The first and last room we see every day helps set a precedent for our state of mind. Try to avoid filling your bedroom with unnecessary items – keep books, DVDs, and knick-knacks in other rooms in the house. Ensure that all laundry is neatly put away in drawers and cupboards, and things like jewelry and makeup are kept in sorted caddies or boxes.
If you have children, have them tidy up each day when they are done playing. Toy boxes, bins, or baskets are a must for organizing toys and games, and shelves can keep books and creative materials off the floor. If toys become too worn or broken, remove and recycle them. Use the space for toys that are of the most interest today.
The Living Room
As the room most used by you and your loved ones, keeping the living room neat and clutter-free is important. Bookshelves are ideal for organizing books, DVDs, and decor items, as well as keeping the less child-friendly items out of reach.
Coffee tables come in many styles that include functional storage spaces. You can use them to house loose items such as TV remotes. Try to avoid having cables from extension cords trailing through the middle of the room. If possible, secure them to the skirting boards or feed them under furniture to keep them out the way.
If you are looking to limit the number of potential fire hazards, switching any physical books and letters to their digital versions will save you excessive paper. If this is not an option for letters, scan them upon receipt and shred and dispose of them. Never keep anything made of paper or flammable materials near plug sockets or heaters.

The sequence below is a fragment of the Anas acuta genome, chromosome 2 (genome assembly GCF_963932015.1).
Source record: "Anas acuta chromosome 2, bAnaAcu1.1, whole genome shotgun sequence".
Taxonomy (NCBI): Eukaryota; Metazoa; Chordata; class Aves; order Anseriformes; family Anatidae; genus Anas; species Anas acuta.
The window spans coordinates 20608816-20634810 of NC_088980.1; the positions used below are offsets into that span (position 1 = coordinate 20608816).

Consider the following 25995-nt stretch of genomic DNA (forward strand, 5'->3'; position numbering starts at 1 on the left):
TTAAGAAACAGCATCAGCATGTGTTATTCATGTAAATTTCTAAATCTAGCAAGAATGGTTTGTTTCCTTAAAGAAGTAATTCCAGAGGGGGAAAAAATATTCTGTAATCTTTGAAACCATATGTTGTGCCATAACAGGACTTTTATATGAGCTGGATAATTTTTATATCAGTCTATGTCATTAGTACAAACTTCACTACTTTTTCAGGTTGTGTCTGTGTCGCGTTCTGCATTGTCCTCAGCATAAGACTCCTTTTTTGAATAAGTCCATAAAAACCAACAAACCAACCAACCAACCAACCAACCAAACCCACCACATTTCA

The kitchen is easily the most dangerous room in the average household, and so it is the most important to keep clutter-free. Keep all utensils and storage caddies far from the edges of your countertops to prevent them from being in reach of children or at risk of being knocked off. Regularly clean out your fridge and freezer to prevent water from leaking and creating slip hazards or from reaching electrical sockets.
Ensure that all washing up is done swiftly to prevent mold growth and keep windows open during cooking to stop moisture buildup. If you have young children, having child locks on all cupboards will prevent them from accessing dangerous chemicals or other tools inside.
Always make sure that any doors that lead to and from the kitchen remain clear to facilitate easy exit if a fire should occur. It is also a good idea to keep a fire extinguisher handy either beneath the sink or by the door.
Ideally, do not keep medicines in the bathroom, as heat and moisture can damage them. Try not to overstock on medications, and make sure they are all kept locked away in a cabinet. Dispose of out-of-date medicine quickly.
Keep any cleaning chemicals safely locked away and regularly clean in and around your toilet and drain plugs. Mold can grow quickly in the warm and damp environment created by baths and showers, so regularly wash towels and bathmats. It is also a good idea to buy a rubber mat or stick-on grips for the base of your bath or shower to prevent slips or falls.
Tackle your home clean up a little at a time. Consider devoting 30 minutes to decluttering each day, and reward yourself when you’re done. Decluttering need not be overwhelming if you tackle it in chunks, but it can go a long way to minimizing your risks for accidents and disasters.